Despite a proposed amendment to the city’s public nuisance code being tabled in the Metro Council Public Safety Committee last week over possible concerns from the Louisville Convention & Visitors Bureau, its CEO Karen Williams tells Insider Louisville that none of its partnered hotels have brought forth any concerns about the legislation.
The ordinance sponsored by Councilman Steve Magre, D-10, seeks to close loopholes in the public nuisance code that have allowed hotels ridden with crime to avoid such citations. The amendment would now make hotel owners liable for any repeated criminal activity on their entire premises, which if not abated could result in the closure of the entire hotel.
Councilman David Yates, D-25, the chairman of the committee, tabled the ordinance until next week’s meeting, wanting “to make sure that we’re not negatively impacting the Convention (and Visitors) Bureau and other things like that with unintended consequences that could directly affect our constituents and our bottom dollar, or set ourselves up for a lawsuit.”
Williams says that none of the hotels the Convention & Visitors Bureau is partnered with in Louisville have brought up any concerns since Magre’s ordinance was made public.
“We’ve not had any issues with the ordinance at all from any of the hotels,” says Williams. “So to this point we have no issues with the ordinance.”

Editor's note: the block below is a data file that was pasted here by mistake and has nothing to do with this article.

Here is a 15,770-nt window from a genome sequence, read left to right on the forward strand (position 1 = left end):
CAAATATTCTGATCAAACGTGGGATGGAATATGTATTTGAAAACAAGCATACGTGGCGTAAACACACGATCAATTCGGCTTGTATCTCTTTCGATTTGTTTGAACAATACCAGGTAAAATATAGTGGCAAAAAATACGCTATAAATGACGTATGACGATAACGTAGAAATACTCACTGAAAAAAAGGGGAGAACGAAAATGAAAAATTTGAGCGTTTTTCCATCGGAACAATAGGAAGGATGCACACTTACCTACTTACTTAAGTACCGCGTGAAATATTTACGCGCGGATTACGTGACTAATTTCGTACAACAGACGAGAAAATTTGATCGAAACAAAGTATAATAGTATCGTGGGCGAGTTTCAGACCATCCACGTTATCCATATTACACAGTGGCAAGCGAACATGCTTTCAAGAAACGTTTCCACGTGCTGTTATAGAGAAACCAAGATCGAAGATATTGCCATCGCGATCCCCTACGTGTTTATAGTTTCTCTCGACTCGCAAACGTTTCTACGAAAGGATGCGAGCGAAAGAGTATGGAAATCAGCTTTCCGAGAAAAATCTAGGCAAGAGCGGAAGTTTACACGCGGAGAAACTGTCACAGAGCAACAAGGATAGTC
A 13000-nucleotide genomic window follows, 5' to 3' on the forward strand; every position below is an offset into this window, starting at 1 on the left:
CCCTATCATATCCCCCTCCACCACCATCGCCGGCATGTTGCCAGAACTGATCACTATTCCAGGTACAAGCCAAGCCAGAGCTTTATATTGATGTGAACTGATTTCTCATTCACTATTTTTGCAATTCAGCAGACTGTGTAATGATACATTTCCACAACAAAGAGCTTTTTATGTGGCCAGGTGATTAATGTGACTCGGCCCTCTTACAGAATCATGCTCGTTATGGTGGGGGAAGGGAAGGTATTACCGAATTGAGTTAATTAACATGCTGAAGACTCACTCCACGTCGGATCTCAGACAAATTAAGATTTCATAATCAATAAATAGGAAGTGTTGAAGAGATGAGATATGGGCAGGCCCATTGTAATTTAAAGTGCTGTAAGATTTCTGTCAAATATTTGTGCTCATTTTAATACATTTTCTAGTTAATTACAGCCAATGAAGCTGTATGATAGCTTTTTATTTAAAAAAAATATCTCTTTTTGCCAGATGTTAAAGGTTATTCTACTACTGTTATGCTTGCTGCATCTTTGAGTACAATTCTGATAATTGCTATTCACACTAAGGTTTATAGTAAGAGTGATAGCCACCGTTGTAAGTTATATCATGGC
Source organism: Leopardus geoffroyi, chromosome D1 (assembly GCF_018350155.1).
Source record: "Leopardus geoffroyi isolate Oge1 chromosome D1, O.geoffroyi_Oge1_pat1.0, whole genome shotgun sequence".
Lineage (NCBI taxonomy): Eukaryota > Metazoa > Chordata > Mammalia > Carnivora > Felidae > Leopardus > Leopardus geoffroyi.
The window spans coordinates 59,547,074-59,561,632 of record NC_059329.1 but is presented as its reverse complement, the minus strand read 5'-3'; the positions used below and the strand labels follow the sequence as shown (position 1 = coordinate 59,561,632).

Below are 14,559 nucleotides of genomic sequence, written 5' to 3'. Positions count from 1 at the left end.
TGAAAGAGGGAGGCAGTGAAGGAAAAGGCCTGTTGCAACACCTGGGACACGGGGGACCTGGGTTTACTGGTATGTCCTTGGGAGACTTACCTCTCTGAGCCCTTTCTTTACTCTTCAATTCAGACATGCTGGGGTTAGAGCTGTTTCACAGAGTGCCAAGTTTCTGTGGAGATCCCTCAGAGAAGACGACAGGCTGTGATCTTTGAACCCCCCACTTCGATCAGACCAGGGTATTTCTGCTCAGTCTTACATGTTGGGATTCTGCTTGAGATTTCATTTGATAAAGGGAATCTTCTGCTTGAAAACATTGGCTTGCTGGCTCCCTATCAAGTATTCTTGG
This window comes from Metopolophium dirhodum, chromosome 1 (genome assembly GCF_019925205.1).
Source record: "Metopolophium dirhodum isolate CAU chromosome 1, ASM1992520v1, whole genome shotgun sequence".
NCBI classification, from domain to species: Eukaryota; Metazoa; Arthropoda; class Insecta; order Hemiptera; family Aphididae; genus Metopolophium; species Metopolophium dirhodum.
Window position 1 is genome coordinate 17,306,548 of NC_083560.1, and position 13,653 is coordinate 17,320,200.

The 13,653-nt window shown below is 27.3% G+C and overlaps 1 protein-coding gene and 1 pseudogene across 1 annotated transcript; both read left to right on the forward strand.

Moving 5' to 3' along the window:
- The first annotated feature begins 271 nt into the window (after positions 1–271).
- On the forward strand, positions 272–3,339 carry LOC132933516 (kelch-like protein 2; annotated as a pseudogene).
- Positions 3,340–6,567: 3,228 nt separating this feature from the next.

While the language of the ordinance does not specifically mention any hotel, Magre has repeatedly used the Economy Inn on Bardstown Road in his district as an example of a hotel notorious for criminal activity that could now be held accountable with a change in the public nuisance code.
Williams noted that the Economy Inn is not one of the bureau’s partnered hotels, adding that “we do not promote or recommend this establishment to our convention or leisure travelers.”
In last week’s Public Safety Committee meeting, Yates also mentioned his concern that the ordinance could open the city up to a lawsuit from a hotel claiming its rights are violated. Economy Inn attorney Aubrey Williams indicated that such a lawsuit is a possibility, claiming the hotel’s owners are being unfairly and specifically targeted because of an unspecified “agenda” by Magre.